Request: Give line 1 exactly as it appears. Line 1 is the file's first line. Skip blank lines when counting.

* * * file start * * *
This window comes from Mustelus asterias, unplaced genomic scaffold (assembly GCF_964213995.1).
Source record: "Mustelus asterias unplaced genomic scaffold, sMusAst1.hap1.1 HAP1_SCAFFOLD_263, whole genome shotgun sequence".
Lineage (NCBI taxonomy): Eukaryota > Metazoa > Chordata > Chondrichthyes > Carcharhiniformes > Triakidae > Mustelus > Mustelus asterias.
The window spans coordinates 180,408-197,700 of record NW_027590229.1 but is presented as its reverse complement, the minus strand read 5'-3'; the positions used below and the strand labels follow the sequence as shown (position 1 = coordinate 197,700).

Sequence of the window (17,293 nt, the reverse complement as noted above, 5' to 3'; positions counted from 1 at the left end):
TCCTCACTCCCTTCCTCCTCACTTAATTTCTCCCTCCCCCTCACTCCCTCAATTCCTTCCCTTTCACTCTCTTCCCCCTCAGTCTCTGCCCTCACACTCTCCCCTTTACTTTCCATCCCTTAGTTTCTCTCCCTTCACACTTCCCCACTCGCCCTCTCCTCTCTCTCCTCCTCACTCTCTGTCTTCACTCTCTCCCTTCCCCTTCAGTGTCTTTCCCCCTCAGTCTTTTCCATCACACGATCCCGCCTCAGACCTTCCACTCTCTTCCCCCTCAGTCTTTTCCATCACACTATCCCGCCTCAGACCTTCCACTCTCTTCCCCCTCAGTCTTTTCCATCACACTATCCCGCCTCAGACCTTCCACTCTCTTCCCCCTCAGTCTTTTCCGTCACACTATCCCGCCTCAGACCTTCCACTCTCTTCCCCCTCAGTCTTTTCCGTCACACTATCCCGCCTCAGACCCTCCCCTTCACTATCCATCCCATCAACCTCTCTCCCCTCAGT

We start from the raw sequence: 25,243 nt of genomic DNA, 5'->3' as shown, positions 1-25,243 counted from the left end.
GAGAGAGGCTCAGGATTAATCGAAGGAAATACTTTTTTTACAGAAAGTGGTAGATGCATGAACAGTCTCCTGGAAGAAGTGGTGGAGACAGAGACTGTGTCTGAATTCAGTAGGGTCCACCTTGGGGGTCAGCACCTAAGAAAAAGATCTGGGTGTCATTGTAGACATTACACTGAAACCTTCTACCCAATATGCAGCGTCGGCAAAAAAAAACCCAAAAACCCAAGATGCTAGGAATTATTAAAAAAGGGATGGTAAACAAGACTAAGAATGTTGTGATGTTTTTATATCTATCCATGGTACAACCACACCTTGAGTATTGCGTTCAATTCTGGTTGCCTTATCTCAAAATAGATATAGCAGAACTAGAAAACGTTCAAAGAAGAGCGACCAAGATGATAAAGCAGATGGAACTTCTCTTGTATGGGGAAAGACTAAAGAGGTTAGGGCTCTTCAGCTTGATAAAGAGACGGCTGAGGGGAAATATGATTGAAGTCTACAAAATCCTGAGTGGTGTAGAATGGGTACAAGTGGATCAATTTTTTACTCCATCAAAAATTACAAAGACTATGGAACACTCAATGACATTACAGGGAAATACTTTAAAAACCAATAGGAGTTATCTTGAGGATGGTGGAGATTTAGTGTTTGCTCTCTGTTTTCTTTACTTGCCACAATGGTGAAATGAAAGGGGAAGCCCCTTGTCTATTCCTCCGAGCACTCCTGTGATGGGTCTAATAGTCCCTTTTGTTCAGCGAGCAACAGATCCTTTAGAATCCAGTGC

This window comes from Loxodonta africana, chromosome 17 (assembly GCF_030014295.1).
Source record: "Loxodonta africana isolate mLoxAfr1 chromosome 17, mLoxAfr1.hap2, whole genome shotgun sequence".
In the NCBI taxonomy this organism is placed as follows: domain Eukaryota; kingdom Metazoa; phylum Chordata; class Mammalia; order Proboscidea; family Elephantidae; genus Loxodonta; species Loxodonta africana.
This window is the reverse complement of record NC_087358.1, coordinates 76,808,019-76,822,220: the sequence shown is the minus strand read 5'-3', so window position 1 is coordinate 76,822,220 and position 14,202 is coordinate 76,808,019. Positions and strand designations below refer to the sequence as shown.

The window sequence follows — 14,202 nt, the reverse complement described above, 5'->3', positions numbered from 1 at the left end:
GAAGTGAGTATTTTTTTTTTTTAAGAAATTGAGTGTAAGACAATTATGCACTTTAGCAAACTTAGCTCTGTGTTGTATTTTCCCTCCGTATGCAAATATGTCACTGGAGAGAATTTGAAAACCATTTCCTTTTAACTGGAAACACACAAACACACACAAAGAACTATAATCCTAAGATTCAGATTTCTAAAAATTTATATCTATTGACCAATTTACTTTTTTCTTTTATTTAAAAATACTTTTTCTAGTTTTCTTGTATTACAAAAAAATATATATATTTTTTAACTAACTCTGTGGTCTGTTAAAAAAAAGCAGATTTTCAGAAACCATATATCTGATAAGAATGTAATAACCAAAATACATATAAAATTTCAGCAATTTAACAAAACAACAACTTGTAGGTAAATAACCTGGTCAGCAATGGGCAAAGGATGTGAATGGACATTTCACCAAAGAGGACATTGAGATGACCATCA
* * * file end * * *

This window comes from Mustelus asterias, unplaced genomic scaffold (assembly GCF_964213995.1).